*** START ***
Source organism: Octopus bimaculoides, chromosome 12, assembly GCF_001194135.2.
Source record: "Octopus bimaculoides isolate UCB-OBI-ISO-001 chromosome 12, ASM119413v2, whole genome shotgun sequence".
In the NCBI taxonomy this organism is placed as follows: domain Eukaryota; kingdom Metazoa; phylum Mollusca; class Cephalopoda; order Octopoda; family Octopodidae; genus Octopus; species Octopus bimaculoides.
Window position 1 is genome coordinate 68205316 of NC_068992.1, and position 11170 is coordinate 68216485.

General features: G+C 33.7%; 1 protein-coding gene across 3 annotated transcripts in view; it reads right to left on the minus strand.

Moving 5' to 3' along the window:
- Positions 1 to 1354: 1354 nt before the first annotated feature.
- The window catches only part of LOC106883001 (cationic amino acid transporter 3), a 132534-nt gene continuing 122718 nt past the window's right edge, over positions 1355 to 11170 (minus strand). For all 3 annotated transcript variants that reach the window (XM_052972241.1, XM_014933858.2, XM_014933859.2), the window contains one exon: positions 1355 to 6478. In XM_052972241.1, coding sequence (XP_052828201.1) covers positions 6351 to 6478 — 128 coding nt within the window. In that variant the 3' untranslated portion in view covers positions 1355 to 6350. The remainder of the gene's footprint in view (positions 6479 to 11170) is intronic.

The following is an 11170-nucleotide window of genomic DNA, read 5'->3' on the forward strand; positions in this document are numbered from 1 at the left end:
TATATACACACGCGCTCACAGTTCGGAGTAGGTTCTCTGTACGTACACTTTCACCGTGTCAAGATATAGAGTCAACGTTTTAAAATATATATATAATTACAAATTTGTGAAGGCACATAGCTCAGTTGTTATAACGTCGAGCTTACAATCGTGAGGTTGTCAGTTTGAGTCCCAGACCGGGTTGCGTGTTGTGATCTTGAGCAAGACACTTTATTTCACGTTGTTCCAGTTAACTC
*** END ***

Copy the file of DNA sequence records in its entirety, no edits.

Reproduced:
Source organism: Octopus bimaculoides, chromosome 12, assembly GCF_001194135.2.
Source record: "Octopus bimaculoides isolate UCB-OBI-ISO-001 chromosome 12, ASM119413v2, whole genome shotgun sequence".
In the NCBI taxonomy this organism is placed as follows: domain Eukaryota; kingdom Metazoa; phylum Mollusca; class Cephalopoda; order Octopoda; family Octopodidae; genus Octopus; species Octopus bimaculoides.
Window position 1 is genome coordinate 68205316 of NC_068992.1, and position 11170 is coordinate 68216485.

General features: G+C 33.7%; 1 protein-coding gene across 3 annotated transcripts in view; it reads right to left on the minus strand.

Moving 5' to 3' along the window:
- Positions 1 to 1354: 1354 nt before the first annotated feature.
- The window catches only part of LOC106883001 (cationic amino acid transporter 3), a 132534-nt gene continuing 122718 nt past the window's right edge, over positions 1355 to 11170 (minus strand). For all 3 annotated transcript variants that reach the window (XM_052972241.1, XM_014933858.2, XM_014933859.2), the window contains one exon: positions 1355 to 6478. In XM_052972241.1, coding sequence (XP_052828201.1) covers positions 6351 to 6478 — 128 coding nt within the window. In that variant the 3' untranslated portion in view covers positions 1355 to 6350. The remainder of the gene's footprint in view (positions 6479 to 11170) is intronic.

The following is an 11170-nucleotide window of genomic DNA, read 5'->3' on the forward strand; positions in this document are numbered from 1 at the left end:
TATATACACACGCGCTCACAGTTCGGAGTAGGTTCTCTGTACGTACACTTTCACCGTGTCAAGATATAGAGTCAACGTTTTAAAATATATATATAATTACAAATTTGTGAAGGCACATAGCTCAGTTGTTATAACGTCGAGCTTACAATCGTGAGGTTGTCAGTTTGAGTCCCAGACCGGGTTGCGTGTTGTGATCTTGAGCAAGACACTTTATTTCACGTTGTTCCAGTTAACTC